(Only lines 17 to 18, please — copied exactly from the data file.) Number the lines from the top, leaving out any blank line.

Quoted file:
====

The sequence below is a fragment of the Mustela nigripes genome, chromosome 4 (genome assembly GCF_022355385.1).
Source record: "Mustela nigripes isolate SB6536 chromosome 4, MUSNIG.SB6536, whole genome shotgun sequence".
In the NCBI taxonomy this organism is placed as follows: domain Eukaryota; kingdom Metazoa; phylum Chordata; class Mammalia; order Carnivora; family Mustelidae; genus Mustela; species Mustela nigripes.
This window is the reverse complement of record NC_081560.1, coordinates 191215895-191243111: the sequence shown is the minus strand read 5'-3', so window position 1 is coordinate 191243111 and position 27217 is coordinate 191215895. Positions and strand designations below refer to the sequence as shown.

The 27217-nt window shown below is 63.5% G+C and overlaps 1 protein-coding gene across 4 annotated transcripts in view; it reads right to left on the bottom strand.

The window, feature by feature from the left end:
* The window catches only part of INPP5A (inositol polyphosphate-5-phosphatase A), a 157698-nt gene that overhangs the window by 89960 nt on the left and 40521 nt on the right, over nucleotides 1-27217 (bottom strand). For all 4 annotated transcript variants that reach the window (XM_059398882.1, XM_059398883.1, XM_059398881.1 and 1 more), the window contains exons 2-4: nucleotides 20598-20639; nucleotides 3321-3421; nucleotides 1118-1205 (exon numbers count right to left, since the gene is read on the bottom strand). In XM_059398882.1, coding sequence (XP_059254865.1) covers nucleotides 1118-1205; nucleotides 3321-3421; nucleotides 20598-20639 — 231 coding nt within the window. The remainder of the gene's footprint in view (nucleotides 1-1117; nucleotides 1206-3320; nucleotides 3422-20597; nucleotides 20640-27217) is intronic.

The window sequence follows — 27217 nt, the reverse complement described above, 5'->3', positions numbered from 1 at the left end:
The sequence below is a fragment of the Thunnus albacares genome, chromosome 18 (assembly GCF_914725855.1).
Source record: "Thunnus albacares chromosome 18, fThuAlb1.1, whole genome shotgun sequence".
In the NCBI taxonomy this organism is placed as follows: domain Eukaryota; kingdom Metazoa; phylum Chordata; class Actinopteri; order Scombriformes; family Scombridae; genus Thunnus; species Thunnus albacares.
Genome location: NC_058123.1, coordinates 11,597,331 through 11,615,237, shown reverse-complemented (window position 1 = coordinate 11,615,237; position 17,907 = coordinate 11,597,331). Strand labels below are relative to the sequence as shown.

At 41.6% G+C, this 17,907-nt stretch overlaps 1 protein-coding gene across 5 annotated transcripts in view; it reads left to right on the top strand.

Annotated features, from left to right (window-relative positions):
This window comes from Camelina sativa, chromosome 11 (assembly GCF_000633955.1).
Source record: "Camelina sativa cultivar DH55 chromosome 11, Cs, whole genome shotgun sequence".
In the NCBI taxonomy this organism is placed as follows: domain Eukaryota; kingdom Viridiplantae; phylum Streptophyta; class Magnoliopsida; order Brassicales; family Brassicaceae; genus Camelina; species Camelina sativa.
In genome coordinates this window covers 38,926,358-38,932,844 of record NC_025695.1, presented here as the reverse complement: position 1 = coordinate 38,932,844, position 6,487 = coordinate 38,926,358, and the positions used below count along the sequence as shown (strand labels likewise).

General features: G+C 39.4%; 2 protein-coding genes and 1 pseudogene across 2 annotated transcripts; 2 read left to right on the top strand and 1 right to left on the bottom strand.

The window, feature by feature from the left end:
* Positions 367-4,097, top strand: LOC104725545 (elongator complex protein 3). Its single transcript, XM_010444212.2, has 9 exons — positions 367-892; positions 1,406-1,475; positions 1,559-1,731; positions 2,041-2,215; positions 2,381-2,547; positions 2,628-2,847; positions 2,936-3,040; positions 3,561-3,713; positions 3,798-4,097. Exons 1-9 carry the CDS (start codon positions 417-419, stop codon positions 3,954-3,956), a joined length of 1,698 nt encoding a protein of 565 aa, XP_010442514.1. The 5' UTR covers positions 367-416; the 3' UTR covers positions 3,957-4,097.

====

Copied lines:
In the NCBI taxonomy this organism is placed as follows: domain Eukaryota; kingdom Viridiplantae; phylum Streptophyta; class Magnoliopsida; order Brassicales; family Brassicaceae; genus Camelina; species Camelina sativa.
In genome coordinates this window covers 38,926,358-38,932,844 of record NC_025695.1, presented here as the reverse complement: position 1 = coordinate 38,932,844, position 6,487 = coordinate 38,926,358, and the positions used below count along the sequence as shown (strand labels likewise).